The Lubbock Courthouse Confederate Monument is on the Chopping Block
1964. The year after Dr. King's "I have a dream" speech and JFK's assassination. Also the same year of Lubbock County Courthouse's erection of their confederate monument. There is currently a petition for it's removal. Our namesake, Thomas Lubbock, was on the side of Confederacy, with his brother serving as the Texas governor during the Civil War. Here is an article from Lubbock Online describing him in detail, and it assumes that he probably "treated his slaves with respect." How nice.
On many a Facebook feed concerning the debate of confederate statue removal, there are murmurings of "but, history?" to which other's respond "but, museums." President Trump asks the question of irreplaceable beauty (to which Twitter deftly replied). This lends artists, cities, and government officials the question of "what do we replace these with?"
Here is my answer, for Lubbock, Texas. (If you live in another Texas city, do the work, and find out who should voice the replacement for revisionist, bigoted statues.) The Roots Historical Arts Council has their long-term goal posted on their website, headed by artist Eddie Dixon (responsible for the Timothy Brian Cole Memorial), and I submit this as a viable, if not necessary replacement. Please see below:
"The Roots Historical Arts Council’s Long-Range Initiative The National Forgotten West Monument The Nation Forgotten West Heritage Park Project proposes that historic structures from throughout the seventeen western states be located, or replicated, in East Lubbock as part of a national interpretive center. The cornerstone and tourism anchor for the park project will be a bronze relief monument standing three stories tall and stretching in length of a football field, commemorating the contributions of African Americans in the Early American West by Lubbock artist Eddie Dixon. It is estimated the Heritage Park Project will cost approximately $20,000,000. The National Forgotten West Monument Steering Committee will work in concert with the City of Lubbock and Texas Tech University in support of this national effort. Funding the project would be enhanced initially by the creation of the Wind Garden, a kinetic sculpture area, featuring larger-than-life, low cost, wind-animated whirligigs. These artistic and whimsical machines will help spark the initial tourism interest in the site. An equally important component of the developmental concept is also the creation of a Center for Foundry Craft. Students at the center would help to cast and construct the monument while also gaining marketable foundry craft skills in the process of building community pride. The Foundry Craft Center would serve as unique source of in-kind funding as well as a creative trigger for establishing Lubbock as a national art community. "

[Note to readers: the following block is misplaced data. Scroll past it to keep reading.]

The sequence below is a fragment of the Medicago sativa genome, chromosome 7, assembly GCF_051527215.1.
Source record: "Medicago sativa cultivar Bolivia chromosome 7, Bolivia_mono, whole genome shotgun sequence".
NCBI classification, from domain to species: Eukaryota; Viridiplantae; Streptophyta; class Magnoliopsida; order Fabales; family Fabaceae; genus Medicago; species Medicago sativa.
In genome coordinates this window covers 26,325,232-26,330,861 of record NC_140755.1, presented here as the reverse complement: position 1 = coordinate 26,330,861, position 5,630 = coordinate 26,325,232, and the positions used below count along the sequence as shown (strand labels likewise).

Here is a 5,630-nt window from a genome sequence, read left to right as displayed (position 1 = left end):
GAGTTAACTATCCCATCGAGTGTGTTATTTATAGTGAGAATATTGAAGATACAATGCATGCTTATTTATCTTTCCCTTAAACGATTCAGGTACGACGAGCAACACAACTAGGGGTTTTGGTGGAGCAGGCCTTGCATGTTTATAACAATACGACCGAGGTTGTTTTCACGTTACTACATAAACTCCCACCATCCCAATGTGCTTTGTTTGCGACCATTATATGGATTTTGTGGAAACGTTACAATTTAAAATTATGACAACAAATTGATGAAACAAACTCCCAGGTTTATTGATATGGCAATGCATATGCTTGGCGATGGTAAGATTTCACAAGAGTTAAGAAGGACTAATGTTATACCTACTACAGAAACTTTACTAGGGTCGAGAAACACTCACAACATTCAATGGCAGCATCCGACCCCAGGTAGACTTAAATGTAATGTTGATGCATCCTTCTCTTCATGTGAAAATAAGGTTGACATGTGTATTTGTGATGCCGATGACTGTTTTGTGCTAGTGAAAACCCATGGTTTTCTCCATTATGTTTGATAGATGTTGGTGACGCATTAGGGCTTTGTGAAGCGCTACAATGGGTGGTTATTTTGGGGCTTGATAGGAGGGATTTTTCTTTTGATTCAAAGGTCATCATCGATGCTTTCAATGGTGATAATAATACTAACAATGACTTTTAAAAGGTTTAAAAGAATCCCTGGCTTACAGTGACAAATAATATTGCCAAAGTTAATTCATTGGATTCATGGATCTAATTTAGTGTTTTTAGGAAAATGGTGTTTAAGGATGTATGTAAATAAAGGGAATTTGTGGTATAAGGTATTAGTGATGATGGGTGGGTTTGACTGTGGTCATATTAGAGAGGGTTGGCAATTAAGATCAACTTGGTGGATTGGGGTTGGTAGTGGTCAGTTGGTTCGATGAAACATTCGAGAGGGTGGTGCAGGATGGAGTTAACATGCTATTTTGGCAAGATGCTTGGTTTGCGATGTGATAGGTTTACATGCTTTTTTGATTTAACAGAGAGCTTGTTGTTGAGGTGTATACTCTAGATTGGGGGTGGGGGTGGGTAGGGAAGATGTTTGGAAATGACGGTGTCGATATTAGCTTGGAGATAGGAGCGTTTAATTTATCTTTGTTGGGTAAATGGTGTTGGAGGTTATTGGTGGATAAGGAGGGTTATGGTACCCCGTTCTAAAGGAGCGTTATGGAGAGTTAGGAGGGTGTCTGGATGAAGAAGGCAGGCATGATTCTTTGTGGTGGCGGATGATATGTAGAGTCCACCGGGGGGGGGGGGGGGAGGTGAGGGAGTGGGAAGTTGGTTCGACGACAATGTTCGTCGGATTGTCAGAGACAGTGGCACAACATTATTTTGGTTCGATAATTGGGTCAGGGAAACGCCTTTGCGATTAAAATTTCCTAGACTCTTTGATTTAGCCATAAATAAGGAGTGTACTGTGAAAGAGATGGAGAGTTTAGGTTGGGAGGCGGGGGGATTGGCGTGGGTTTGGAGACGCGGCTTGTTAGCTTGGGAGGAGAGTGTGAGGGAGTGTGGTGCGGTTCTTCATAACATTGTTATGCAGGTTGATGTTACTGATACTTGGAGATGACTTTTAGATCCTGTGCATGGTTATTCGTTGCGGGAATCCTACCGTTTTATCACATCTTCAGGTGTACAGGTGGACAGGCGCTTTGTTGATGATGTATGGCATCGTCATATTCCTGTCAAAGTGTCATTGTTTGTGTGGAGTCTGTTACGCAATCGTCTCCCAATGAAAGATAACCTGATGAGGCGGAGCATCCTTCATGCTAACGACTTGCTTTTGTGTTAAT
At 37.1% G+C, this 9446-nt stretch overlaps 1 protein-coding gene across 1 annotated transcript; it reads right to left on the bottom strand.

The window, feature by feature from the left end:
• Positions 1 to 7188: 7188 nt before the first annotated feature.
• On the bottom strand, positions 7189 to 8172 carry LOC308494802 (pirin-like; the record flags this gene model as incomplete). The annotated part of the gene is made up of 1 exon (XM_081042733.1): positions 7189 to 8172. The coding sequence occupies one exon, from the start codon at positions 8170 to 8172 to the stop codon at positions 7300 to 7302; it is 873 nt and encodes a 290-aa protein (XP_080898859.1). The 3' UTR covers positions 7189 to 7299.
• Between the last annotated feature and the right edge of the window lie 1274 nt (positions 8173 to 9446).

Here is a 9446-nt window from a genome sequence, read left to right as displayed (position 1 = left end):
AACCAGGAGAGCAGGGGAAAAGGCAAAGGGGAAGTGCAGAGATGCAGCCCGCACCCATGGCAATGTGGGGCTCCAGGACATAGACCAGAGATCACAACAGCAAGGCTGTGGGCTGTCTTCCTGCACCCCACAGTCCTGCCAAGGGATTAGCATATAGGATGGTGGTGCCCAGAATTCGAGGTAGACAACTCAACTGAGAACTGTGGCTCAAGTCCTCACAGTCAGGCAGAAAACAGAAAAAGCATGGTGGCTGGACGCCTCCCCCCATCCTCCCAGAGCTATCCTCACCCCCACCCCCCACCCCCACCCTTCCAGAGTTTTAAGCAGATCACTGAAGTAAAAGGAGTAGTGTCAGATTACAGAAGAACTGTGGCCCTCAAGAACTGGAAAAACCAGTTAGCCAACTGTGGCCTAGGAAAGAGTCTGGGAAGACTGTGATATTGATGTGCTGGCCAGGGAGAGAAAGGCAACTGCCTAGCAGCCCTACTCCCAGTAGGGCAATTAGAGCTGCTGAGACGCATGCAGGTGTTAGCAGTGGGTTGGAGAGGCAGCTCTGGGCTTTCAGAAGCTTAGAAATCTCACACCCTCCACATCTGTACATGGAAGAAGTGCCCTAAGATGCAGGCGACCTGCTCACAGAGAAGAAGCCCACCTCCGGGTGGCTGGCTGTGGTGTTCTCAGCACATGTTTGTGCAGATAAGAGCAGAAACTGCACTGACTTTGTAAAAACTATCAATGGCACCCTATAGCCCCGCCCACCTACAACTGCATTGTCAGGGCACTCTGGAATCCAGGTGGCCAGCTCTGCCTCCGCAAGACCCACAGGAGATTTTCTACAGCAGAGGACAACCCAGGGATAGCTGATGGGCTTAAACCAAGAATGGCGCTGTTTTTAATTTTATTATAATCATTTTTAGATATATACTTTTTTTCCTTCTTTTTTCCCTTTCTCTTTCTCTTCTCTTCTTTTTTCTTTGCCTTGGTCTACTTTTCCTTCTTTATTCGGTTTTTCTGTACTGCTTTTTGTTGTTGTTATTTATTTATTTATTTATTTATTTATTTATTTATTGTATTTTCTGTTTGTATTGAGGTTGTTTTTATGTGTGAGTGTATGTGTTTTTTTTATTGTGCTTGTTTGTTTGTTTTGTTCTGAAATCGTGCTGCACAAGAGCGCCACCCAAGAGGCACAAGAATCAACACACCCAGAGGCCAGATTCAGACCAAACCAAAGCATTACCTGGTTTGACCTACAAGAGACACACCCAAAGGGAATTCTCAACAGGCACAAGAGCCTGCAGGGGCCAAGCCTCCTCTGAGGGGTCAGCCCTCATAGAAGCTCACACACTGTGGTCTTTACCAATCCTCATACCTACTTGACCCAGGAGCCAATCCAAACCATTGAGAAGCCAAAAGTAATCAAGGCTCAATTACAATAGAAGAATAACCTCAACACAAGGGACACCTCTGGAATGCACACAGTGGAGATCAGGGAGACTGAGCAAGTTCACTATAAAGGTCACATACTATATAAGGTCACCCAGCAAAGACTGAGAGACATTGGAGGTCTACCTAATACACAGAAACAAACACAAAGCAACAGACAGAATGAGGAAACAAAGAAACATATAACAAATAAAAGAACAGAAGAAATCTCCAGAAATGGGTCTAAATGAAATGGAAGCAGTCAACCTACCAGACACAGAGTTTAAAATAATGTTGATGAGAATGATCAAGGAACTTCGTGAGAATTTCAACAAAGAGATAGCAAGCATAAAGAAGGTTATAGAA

*The author's opinion's are her own.